HAZARD – City and county leaders from across Eastern Kentucky gathered in Hazard on Thursday, as Southeast Kentucky Economic Development Corporation (SKED) rolled out its new initiative designed to identify economic development projects that leverage broadband infrastructure to create jobs throughout the region.
Nearly 60 men and women from all economic sectors and surrounding counties filled a room at the First Federal Center at Hazard Community & Technical College in Hazard to hear how they could develop projects that would take advantage of the benefits of broadband access in their communities, as part of Moving Eastern Kentucky Forward with Broadband.
Steve Baker drove from London to hear what SKED and its partners had to offer.
“I left the SKED meeting excited at the possibilities this project can provide to our region. It presents the best opportunity, to date, for Eastern Kentucky communities to leverage the KentuckyWired project and create real solutions to our region’s problems,” said Baker, superintendent of the London Utility Company. “Good things are ahead.”
SKED staff was joined by partners Thomas P. Miller & Associates (TPMA) and MSE of Kentucky, along with representatives from the Center for Rural Development, for the presentation providing detail and selection criteria to attendees seeking to grow their communities.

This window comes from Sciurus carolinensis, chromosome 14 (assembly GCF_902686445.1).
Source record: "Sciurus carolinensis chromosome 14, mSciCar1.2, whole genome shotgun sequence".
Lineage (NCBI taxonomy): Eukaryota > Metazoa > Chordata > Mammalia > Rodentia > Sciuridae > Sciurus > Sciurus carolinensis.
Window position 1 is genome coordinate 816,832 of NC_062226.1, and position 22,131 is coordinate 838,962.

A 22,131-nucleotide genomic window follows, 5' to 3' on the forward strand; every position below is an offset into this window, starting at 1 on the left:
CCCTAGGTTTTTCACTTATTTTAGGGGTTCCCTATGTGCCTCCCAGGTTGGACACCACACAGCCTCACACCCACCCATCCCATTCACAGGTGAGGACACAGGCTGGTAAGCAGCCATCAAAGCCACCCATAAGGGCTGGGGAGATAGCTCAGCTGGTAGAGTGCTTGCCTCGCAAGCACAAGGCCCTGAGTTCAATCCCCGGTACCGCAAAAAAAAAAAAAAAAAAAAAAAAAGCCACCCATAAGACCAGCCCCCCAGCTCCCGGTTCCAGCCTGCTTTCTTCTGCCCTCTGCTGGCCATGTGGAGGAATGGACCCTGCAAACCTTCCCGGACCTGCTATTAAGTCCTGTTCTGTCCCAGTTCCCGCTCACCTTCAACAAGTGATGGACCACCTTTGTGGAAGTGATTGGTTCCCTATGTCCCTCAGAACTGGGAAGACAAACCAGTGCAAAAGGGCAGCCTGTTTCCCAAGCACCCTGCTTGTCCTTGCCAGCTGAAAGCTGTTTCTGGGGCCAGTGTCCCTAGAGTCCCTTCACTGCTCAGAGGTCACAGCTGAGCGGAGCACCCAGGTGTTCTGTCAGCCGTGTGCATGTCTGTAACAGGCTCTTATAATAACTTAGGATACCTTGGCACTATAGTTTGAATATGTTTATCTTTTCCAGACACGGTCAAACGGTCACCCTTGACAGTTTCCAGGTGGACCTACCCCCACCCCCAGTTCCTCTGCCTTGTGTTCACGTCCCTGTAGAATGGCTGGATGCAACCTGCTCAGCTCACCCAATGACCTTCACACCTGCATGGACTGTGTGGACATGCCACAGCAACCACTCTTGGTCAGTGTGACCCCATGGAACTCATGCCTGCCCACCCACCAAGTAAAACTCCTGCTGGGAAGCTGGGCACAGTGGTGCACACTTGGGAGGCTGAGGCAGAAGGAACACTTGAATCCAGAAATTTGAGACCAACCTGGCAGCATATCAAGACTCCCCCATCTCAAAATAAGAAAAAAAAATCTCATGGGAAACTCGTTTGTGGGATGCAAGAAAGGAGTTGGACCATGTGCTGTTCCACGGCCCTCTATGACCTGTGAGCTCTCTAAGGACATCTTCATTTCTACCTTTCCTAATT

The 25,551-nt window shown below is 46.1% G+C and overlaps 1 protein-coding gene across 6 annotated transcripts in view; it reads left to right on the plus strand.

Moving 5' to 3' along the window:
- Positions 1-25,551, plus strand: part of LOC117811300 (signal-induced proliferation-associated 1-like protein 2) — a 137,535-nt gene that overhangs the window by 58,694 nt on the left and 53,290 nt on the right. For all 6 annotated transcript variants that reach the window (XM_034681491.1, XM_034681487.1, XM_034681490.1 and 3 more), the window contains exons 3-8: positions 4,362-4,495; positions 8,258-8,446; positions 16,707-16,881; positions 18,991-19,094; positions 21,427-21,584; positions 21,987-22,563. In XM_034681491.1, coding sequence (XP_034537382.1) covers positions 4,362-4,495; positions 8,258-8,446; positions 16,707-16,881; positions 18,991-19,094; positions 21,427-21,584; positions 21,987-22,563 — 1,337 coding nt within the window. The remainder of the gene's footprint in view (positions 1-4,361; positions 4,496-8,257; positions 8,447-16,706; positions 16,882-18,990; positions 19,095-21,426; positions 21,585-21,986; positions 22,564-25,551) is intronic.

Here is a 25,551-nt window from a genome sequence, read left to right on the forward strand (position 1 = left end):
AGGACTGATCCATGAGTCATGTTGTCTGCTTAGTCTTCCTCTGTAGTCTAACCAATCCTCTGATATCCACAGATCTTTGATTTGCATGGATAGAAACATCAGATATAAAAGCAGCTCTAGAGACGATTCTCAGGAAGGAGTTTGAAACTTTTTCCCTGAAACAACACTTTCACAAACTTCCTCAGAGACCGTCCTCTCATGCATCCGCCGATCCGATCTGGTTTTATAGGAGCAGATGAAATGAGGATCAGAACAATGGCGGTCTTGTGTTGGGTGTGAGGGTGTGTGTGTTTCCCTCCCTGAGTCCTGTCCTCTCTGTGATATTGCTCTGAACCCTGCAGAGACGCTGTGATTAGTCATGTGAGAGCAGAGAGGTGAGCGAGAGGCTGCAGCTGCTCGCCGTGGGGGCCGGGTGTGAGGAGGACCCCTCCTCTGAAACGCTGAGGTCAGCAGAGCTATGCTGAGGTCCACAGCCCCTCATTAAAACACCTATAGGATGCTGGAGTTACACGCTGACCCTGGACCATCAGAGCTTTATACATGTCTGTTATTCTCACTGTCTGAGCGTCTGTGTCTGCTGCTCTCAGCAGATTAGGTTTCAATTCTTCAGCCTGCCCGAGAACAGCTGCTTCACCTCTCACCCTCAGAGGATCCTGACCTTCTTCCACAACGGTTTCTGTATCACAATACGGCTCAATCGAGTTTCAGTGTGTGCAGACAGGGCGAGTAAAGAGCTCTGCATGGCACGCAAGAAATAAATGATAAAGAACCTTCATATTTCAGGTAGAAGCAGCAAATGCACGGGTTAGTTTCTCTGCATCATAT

The 30-year-old non-profit organization received a $100,000 grant from the U.S. Department of Commerce’s Economic Development Administration (EDA) in September to conduct a feasibility study to identify short and long-term economic development projects leveraging broadband infrastructure.
SKED is providing $25,000 in matching funds for the project to identify economic development projects that can capitalize on the high-capacity telecommunications infrastructure to create jobs in 26 coal counties in the region that have been negatively impacted by the coal industry.
These counties include Bell, Boyd, Breathitt, Clay, Elliott, Floyd, Harlan, Jackson, Johnson, Knott, Knox, Laurel, Lawrence, Lee, Leslie, Letcher, Magoffin, Martin, Menifee, Morgan, Owsley, Perry, Pike, Rockcastle, Whitley and Wolfe counties.
At the event, business and community leaders were given details on how they can compete to be selected as of three to five short-term projects or three to five long-term projects that require additional planning and funding. These projects must have strong community support, be completed in six to 24 months with a cost from $500,000 to $2,000,000 and have a high-impact on job creation.
The process will consist of data analysis on available workforce, business sites and buildings; broadband utilization plan; and other planned activities related to the KentuckyWired project and other broadband providers in the region. Projects will be ranked based on number of created jobs, cost, timeline and local support and work in conjunction with other SOAR initiatives.
SKED Executive Director Brett Traver says the initiative is designed to guide Eastern Kentucky business owners and leaders direction in the use of broadband infrastructure to create jobs in the region.
“This is the first step in identifying the communities with the leadership to develop, support and implement economic development projects that will have the greatest impact on the region by utilizing the broadband technology,” Traver said.
For information about SKED, visit www.southeastkentucky.com.